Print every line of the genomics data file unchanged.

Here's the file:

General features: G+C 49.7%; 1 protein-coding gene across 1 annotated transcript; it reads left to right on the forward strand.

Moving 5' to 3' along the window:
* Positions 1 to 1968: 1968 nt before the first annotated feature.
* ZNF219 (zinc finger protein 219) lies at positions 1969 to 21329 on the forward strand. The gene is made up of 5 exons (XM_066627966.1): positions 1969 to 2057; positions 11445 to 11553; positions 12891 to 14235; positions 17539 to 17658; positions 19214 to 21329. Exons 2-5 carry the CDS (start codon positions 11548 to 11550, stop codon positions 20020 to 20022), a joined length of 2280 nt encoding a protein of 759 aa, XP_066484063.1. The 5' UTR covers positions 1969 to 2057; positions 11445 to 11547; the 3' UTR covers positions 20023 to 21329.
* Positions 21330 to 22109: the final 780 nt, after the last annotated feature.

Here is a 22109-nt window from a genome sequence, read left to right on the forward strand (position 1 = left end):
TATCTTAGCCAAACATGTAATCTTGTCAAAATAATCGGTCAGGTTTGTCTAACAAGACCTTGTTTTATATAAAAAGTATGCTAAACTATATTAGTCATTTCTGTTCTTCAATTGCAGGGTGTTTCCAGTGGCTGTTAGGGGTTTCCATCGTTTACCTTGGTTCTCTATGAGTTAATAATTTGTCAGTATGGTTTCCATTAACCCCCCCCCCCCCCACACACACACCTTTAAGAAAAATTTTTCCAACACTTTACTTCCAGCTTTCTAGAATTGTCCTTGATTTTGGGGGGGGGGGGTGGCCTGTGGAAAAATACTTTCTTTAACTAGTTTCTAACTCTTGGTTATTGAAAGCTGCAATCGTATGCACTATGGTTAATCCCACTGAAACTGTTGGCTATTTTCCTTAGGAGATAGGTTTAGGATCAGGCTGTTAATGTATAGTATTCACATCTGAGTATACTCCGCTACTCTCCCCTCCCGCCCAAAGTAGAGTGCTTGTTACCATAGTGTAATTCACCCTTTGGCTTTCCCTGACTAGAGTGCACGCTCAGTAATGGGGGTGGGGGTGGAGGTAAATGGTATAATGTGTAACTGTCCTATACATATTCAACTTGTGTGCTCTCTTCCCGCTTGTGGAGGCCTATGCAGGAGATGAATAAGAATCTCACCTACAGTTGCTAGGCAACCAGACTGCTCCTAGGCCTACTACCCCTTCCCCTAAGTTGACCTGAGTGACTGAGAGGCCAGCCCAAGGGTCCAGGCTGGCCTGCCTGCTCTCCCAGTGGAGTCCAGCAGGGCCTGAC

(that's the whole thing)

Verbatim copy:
General features: G+C 49.7%; 1 protein-coding gene across 1 annotated transcript; it reads left to right on the forward strand.

Moving 5' to 3' along the window:
* Positions 1 to 1968: 1968 nt before the first annotated feature.
* ZNF219 (zinc finger protein 219) lies at positions 1969 to 21329 on the forward strand. The gene is made up of 5 exons (XM_066627966.1): positions 1969 to 2057; positions 11445 to 11553; positions 12891 to 14235; positions 17539 to 17658; positions 19214 to 21329. Exons 2-5 carry the CDS (start codon positions 11548 to 11550, stop codon positions 20020 to 20022), a joined length of 2280 nt encoding a protein of 759 aa, XP_066484063.1. The 5' UTR covers positions 1969 to 2057; positions 11445 to 11547; the 3' UTR covers positions 20023 to 21329.
* Positions 21330 to 22109: the final 780 nt, after the last annotated feature.

Here is a 22109-nt window from a genome sequence, read left to right on the forward strand (position 1 = left end):
TATCTTAGCCAAACATGTAATCTTGTCAAAATAATCGGTCAGGTTTGTCTAACAAGACCTTGTTTTATATAAAAAGTATGCTAAACTATATTAGTCATTTCTGTTCTTCAATTGCAGGGTGTTTCCAGTGGCTGTTAGGGGTTTCCATCGTTTACCTTGGTTCTCTATGAGTTAATAATTTGTCAGTATGGTTTCCATTAACCCCCCCCCCCCCCACACACACACCTTTAAGAAAAATTTTTCCAACACTTTACTTCCAGCTTTCTAGAATTGTCCTTGATTTTGGGGGGGGGGGGTGGCCTGTGGAAAAATACTTTCTTTAACTAGTTTCTAACTCTTGGTTATTGAAAGCTGCAATCGTATGCACTATGGTTAATCCCACTGAAACTGTTGGCTATTTTCCTTAGGAGATAGGTTTAGGATCAGGCTGTTAATGTATAGTATTCACATCTGAGTATACTCCGCTACTCTCCCCTCCCGCCCAAAGTAGAGTGCTTGTTACCATAGTGTAATTCACCCTTTGGCTTTCCCTGACTAGAGTGCACGCTCAGTAATGGGGGTGGGGGTGGAGGTAAATGGTATAATGTGTAACTGTCCTATACATATTCAACTTGTGTGCTCTCTTCCCGCTTGTGGAGGCCTATGCAGGAGATGAATAAGAATCTCACCTACAGTTGCTAGGCAACCAGACTGCTCCTAGGCCTACTACCCCTTCCCCTAAGTTGACCTGAGTGACTGAGAGGCCAGCCCAAGGGTCCAGGCTGGCCTGCCTGCTCTCCCAGTGGAGTCCAGCAGGGCCTGAC